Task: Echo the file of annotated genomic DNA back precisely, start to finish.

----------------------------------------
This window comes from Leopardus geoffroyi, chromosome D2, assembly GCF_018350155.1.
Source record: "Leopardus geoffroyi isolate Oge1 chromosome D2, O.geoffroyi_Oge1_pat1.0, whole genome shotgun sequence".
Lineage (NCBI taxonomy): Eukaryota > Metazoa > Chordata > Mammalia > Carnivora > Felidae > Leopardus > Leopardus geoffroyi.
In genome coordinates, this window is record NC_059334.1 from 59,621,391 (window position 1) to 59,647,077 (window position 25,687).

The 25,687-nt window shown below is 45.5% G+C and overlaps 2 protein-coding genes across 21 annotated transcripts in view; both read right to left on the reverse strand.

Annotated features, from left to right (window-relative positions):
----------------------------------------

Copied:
This window comes from Leopardus geoffroyi, chromosome D2, assembly GCF_018350155.1.
Source record: "Leopardus geoffroyi isolate Oge1 chromosome D2, O.geoffroyi_Oge1_pat1.0, whole genome shotgun sequence".
Lineage (NCBI taxonomy): Eukaryota > Metazoa > Chordata > Mammalia > Carnivora > Felidae > Leopardus > Leopardus geoffroyi.
In genome coordinates, this window is record NC_059334.1 from 59,621,391 (window position 1) to 59,647,077 (window position 25,687).

The 25,687-nt window shown below is 45.5% G+C and overlaps 2 protein-coding genes across 21 annotated transcripts in view; both read right to left on the reverse strand.

Annotated features, from left to right (window-relative positions):